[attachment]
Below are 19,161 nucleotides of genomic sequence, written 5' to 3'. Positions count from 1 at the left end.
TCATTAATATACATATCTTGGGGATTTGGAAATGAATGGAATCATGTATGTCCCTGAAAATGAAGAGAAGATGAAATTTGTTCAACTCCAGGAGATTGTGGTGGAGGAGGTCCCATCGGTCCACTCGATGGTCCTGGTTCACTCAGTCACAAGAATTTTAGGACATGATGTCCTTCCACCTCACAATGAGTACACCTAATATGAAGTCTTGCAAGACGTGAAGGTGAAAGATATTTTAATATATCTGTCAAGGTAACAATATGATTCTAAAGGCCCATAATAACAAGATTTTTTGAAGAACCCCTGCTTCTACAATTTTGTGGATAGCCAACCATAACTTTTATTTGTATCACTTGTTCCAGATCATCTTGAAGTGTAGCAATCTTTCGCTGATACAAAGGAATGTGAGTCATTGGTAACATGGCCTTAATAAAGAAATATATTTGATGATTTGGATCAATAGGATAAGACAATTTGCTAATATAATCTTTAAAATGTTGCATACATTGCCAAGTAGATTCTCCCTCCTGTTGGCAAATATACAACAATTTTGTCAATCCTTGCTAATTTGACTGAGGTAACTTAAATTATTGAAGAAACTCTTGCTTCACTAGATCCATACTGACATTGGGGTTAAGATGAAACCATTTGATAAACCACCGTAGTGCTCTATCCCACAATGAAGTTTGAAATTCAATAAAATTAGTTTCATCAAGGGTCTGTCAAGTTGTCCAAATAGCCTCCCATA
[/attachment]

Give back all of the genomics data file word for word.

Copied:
Below are 19,161 nucleotides of genomic sequence, written 5' to 3'. Positions count from 1 at the left end.
TCATTAATATACATATCTTGGGGATTTGGAAATGAATGGAATCATGTATGTCCCTGAAAATGAAGAGAAGATGAAATTTGTTCAACTCCAGGAGATTGTGGTGGAGGAGGTCCCATCGGTCCACTCGATGGTCCTGGTTCACTCAGTCACAAGAATTTTAGGACATGATGTCCTTCCACCTCACAATGAGTACACCTAATATGAAGTCTTGCAAGACGTGAAGGTGAAAGATATTTTAATATATCTGTCAAGGTAACAATATGATTCTAAAGGCCCATAATAACAAGATTTTTTGAAGAACCCCTGCTTCTACAATTTTGTGGATAGCCAACCATAACTTTTATTTGTATCACTTGTTCCAGATCATCTTGAAGTGTAGCAATCTTTCGCTGATACAAAGGAATGTGAGTCATTGGTAACATGGCCTTAATAAAGAAATATATTTGATGATTTGGATCAATAGGATAAGACAATTTGCTAATATAATCTTTAAAATGTTGCATACATTGCCAAGTAGATTCTCCCTCCTGTTGGCAAATATACAACAATTTTGTCAATCCTTGCTAATTTGACTGAGGTAACTTAAATTATTGAAGAAACTCTTGCTTCACTAGATCCATACTGACATTGGGGTTAAGATGAAACCATTTGATAAACCACCGTAGTGCTCTATCCCACAATGAAGTTTGAAATTCAATAAAATTAGTTTCATCAAGGGTCTGTCAAGTTGTCCAAATAGCCTCCCATA